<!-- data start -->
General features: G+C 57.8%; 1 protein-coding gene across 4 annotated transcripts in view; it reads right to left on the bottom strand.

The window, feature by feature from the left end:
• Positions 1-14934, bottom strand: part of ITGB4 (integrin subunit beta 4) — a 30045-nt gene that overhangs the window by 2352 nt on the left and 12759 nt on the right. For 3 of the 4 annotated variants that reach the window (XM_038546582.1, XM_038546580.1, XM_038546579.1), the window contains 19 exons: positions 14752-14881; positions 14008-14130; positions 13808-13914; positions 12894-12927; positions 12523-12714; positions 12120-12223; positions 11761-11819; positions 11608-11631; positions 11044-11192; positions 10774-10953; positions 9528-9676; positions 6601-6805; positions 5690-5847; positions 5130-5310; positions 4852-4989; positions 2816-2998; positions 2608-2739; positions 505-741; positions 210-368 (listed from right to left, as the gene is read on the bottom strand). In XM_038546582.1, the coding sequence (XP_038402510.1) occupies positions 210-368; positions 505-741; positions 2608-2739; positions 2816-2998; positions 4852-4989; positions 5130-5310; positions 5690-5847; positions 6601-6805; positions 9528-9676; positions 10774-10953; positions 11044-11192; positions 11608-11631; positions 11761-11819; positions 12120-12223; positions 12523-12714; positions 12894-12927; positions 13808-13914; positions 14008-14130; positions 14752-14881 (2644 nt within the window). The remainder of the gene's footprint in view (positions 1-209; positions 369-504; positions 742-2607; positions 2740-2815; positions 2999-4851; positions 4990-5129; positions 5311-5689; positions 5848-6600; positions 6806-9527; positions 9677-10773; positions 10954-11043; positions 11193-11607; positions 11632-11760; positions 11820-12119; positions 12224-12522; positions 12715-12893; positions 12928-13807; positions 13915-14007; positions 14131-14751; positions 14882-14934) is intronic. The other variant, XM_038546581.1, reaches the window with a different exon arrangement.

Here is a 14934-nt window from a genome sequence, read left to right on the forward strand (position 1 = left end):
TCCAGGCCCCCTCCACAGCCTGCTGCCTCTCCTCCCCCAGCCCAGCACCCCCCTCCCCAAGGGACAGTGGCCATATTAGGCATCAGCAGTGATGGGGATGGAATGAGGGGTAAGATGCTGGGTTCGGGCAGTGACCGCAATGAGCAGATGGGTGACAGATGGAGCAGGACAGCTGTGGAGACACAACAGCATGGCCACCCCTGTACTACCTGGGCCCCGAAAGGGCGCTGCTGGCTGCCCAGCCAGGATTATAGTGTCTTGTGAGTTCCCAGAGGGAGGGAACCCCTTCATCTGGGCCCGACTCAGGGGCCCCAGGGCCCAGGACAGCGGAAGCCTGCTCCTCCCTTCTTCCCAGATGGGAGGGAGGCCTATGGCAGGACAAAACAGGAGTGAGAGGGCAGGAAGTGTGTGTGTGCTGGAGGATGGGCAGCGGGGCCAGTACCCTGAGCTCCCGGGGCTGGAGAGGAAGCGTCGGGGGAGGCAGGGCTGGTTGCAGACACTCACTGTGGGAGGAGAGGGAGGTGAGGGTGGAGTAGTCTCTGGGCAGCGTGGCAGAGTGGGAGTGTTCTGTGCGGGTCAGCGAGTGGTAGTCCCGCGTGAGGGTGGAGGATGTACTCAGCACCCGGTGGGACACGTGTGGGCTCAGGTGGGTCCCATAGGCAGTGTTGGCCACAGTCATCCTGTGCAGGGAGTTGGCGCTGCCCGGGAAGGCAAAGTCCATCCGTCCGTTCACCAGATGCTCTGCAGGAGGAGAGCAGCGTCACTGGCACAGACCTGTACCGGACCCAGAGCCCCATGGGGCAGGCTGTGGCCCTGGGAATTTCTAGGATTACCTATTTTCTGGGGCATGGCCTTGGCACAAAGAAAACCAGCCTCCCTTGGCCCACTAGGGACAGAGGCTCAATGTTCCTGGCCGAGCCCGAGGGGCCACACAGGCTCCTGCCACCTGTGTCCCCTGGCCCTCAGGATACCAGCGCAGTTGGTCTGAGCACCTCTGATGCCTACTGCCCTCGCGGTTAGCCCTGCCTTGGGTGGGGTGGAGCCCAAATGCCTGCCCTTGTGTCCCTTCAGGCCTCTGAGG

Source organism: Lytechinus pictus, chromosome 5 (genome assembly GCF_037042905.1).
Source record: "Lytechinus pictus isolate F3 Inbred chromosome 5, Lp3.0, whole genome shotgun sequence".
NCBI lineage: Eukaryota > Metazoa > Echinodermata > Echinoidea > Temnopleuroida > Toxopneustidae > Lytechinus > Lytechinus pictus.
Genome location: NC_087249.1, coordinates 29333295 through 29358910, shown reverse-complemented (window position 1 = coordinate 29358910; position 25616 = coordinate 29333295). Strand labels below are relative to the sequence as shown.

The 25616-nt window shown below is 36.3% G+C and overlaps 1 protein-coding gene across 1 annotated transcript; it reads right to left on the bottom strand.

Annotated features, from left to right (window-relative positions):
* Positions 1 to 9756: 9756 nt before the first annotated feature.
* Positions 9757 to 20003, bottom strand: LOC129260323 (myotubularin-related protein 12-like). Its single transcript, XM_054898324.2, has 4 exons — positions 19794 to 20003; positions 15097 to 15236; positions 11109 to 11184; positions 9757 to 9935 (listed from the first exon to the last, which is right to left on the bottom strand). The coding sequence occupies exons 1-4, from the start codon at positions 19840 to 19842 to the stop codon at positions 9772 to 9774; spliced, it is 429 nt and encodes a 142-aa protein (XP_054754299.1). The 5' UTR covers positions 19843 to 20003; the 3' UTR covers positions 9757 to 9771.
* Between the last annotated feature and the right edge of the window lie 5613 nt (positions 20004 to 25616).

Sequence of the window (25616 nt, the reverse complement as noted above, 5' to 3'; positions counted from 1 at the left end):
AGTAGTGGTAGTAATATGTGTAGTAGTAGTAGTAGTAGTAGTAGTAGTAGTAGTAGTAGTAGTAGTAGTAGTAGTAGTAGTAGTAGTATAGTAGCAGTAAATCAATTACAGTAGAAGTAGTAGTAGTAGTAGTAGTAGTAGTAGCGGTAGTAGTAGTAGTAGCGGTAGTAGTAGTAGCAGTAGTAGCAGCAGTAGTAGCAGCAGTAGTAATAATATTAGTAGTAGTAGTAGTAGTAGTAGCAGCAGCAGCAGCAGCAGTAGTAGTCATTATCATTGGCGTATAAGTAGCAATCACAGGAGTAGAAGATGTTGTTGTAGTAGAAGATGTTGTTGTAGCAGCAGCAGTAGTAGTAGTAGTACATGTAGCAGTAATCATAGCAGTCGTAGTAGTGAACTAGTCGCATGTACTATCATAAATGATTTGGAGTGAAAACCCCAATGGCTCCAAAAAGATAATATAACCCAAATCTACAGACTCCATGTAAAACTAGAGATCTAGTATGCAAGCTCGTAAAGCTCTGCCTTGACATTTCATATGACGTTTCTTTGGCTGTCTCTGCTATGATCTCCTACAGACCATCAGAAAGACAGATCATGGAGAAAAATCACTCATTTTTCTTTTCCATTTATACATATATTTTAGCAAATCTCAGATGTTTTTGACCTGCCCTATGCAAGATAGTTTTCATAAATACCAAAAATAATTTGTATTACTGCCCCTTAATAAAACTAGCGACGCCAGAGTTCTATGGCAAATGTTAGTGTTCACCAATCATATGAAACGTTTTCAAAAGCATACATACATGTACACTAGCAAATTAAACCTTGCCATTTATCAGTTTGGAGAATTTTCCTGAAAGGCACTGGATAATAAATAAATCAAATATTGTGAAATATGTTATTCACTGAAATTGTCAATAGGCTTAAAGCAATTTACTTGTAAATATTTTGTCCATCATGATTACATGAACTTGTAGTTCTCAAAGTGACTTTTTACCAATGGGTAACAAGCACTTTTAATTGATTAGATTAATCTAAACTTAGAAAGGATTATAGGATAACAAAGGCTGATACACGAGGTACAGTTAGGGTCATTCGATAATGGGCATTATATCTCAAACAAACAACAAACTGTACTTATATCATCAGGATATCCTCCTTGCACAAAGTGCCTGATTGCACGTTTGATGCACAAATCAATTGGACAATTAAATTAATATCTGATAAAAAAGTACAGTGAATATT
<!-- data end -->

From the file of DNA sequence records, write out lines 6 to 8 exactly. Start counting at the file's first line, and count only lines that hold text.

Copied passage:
Source organism: Lytechinus pictus, chromosome 5 (genome assembly GCF_037042905.1).
Source record: "Lytechinus pictus isolate F3 Inbred chromosome 5, Lp3.0, whole genome shotgun sequence".
NCBI lineage: Eukaryota > Metazoa > Echinodermata > Echinoidea > Temnopleuroida > Toxopneustidae > Lytechinus > Lytechinus pictus.